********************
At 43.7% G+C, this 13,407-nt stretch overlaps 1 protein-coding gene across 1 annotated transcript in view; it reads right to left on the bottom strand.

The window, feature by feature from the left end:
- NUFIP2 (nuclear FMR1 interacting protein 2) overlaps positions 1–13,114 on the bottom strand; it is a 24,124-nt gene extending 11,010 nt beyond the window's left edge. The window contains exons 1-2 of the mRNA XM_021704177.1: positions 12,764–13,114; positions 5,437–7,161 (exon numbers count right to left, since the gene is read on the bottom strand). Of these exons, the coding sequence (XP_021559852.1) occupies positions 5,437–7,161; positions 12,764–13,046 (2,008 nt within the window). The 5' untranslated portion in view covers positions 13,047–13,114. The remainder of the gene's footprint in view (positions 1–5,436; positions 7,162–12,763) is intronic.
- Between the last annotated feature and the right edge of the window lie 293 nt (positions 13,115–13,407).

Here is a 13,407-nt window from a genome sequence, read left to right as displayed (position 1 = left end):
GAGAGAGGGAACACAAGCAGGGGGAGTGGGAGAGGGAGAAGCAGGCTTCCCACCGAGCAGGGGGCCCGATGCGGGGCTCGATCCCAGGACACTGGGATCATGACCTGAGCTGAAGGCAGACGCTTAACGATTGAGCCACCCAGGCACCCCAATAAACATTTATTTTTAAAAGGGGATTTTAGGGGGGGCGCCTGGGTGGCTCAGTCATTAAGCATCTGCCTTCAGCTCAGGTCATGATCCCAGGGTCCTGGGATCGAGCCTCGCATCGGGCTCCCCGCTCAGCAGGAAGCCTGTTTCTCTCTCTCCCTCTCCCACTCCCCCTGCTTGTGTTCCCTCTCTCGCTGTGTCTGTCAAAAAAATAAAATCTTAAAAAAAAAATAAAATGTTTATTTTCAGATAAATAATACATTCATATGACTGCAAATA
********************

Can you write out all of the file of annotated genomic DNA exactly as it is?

At 43.7% G+C, this 13,407-nt stretch overlaps 1 protein-coding gene across 1 annotated transcript in view; it reads right to left on the bottom strand.

The window, feature by feature from the left end:
- NUFIP2 (nuclear FMR1 interacting protein 2) overlaps positions 1–13,114 on the bottom strand; it is a 24,124-nt gene extending 11,010 nt beyond the window's left edge. The window contains exons 1-2 of the mRNA XM_021704177.1: positions 12,764–13,114; positions 5,437–7,161 (exon numbers count right to left, since the gene is read on the bottom strand). Of these exons, the coding sequence (XP_021559852.1) occupies positions 5,437–7,161; positions 12,764–13,046 (2,008 nt within the window). The 5' untranslated portion in view covers positions 13,047–13,114. The remainder of the gene's footprint in view (positions 1–5,436; positions 7,162–12,763) is intronic.
- Between the last annotated feature and the right edge of the window lie 293 nt (positions 13,115–13,407).

Here is a 13,407-nt window from a genome sequence, read left to right as displayed (position 1 = left end):
GAGAGAGGGAACACAAGCAGGGGGAGTGGGAGAGGGAGAAGCAGGCTTCCCACCGAGCAGGGGGCCCGATGCGGGGCTCGATCCCAGGACACTGGGATCATGACCTGAGCTGAAGGCAGACGCTTAACGATTGAGCCACCCAGGCACCCCAATAAACATTTATTTTTAAAAGGGGATTTTAGGGGGGGCGCCTGGGTGGCTCAGTCATTAAGCATCTGCCTTCAGCTCAGGTCATGATCCCAGGGTCCTGGGATCGAGCCTCGCATCGGGCTCCCCGCTCAGCAGGAAGCCTGTTTCTCTCTCTCCCTCTCCCACTCCCCCTGCTTGTGTTCCCTCTCTCGCTGTGTCTGTCAAAAAAATAAAATCTTAAAAAAAAAATAAAATGTTTATTTTCAGATAAATAATACATTCATATGACTGCAAATA